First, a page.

So, what’s the upshot? Alcoholic beverages were seated within an appropriate social context, and they weren’t demonized. If you tell a teenager that they absolutely, positively cannot have something they’ll want it, and when they gain access to it they’ll gorge themselves, especially since you’ve been spending all your time prohibiting it and no time teaching how to have an appropriate relationship with the forbidden fruit.

    I actually think this ordinance will change behavior. Parents will crack down and punish children for throwing house parties. Children will realize that they don’t need a house to have a party and go get absolutely wasted out by the old quarry — or some other such out-of-the-way place — where there are more dangers and help is harder to come by when a danger does arrive.

    [*] Try giving a 5-year-old a sip of beer next time they’re clamoring to see what the grown-ups are drinking. Most don’t take to it

  3. JP says:

    Addressing the negligence issue: Wouldn’t the reasonable parent who has been fined for her kid(s) having hosted two parties take different and more drastic steps than the reasonable parent whose kid(s) have never yet hosted a party? Even short of the kind of drastic actions that most of us agree we’d not want to see a parent take (e.g., the abuse and neglect to which the post refers), some serious/continuous supervision and constraint of the two-time offending kid(s) becomes eminently reasonable.

    Setting aside John Armstrong’s wholly rational objection to the possible enforcement of the law against a family sitting down to dinner with wine, as a parent, I think I have a reasonable expectation that other parents will get a handle on repeated parties taking place at their homes. After the second party, I don’t think it’s asking too much for a parent to deprive her child(ren) enough unsupervised time to organize and host a party. And I think it’s negligent for her not to do so. I’m sympathetic to your students’ sentiments that it’s difficult to keep kids from sneaking a beer now and then. That’s a wholly different dynamic than providing kids the unsupervised time and access to host a kegger at your house. The latter may not be painless to accomplish, but its much more readily achievable than the former.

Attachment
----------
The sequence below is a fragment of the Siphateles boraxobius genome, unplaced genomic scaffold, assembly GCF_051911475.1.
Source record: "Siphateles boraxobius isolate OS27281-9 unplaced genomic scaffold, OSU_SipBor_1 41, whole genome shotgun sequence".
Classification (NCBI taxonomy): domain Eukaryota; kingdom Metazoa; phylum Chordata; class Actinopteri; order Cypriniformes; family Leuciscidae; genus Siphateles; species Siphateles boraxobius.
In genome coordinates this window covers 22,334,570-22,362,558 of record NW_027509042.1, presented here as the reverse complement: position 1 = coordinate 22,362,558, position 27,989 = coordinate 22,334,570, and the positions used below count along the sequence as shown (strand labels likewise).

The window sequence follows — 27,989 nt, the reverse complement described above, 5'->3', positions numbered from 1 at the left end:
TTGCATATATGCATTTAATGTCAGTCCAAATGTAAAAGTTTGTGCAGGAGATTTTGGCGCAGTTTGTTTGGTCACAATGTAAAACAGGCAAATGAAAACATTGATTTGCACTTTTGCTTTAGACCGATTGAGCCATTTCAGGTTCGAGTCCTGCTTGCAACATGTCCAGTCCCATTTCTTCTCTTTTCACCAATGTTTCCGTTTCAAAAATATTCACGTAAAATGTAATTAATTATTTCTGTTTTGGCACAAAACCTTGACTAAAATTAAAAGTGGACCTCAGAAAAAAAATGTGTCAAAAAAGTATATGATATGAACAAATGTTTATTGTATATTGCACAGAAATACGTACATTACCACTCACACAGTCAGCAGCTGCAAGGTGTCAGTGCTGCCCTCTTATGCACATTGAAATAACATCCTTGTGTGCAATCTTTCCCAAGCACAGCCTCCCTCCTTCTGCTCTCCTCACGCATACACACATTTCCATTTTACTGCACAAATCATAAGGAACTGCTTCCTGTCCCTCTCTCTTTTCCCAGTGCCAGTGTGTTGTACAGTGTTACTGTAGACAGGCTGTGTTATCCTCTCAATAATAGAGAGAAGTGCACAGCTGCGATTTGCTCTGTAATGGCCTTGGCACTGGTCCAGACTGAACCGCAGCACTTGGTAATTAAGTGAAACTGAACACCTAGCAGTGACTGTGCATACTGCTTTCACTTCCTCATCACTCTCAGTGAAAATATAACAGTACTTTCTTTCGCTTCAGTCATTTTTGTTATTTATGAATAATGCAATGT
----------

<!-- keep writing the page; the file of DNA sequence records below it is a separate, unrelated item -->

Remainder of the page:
4. French sensible says:

    As a resident of French origin, I agree with Mr Armstrong. I also want to point out that it has apparently been proven that familiarity with legally held firearms is correlated with lesser crime overall….my main point here though is that the PC nanny state enforcement-bound (enforced by local police forces that are usually no role-models, or role-models of a kind that will not propel a society forward) of this country is now approaching a level of paranoia and loss of purpose that is worrying. If everything is suspect (thoughts, speeches, attitudes) what is left to enjoy ? rap and sex on TV I assume. Welcome to the Matrix.